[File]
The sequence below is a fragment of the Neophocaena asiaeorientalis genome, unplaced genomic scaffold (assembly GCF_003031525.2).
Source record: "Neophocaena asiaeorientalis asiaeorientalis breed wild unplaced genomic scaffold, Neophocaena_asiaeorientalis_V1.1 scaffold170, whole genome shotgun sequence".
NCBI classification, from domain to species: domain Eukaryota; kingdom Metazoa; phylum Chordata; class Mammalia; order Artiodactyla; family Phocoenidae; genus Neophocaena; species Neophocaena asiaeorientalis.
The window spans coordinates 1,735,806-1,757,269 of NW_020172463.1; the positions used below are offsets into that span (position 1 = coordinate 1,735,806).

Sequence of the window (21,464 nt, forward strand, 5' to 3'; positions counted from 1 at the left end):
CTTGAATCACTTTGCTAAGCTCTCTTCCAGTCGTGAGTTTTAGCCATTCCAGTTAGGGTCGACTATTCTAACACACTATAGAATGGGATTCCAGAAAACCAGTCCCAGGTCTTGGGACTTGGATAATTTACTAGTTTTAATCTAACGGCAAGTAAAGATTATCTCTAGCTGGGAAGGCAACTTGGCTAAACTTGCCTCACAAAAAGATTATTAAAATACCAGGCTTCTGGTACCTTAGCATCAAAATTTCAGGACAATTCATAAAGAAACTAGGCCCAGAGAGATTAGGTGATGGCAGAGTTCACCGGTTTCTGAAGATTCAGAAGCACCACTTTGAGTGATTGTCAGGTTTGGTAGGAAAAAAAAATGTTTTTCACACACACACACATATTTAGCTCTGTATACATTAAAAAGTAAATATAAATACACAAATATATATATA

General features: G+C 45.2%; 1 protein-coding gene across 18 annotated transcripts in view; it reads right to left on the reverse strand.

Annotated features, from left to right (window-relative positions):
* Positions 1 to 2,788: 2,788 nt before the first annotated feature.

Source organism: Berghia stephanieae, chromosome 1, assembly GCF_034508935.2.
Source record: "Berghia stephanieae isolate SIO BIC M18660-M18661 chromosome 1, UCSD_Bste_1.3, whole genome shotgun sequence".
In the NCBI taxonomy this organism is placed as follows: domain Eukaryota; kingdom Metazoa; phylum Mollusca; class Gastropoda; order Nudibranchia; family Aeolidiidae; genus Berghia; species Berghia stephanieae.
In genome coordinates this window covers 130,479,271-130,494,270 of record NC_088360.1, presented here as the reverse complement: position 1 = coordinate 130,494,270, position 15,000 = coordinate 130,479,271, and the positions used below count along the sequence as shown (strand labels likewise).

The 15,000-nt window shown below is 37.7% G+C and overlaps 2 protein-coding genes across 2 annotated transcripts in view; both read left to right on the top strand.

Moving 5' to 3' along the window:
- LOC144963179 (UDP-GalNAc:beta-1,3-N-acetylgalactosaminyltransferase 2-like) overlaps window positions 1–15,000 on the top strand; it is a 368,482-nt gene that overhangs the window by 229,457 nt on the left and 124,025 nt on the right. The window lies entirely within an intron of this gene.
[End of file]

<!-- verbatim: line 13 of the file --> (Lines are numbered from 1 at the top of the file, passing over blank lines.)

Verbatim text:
In genome coordinates this window covers 130,479,271-130,494,270 of record NC_088360.1, presented here as the reverse complement: position 1 = coordinate 130,494,270, position 15,000 = coordinate 130,479,271, and the positions used below count along the sequence as shown (strand labels likewise).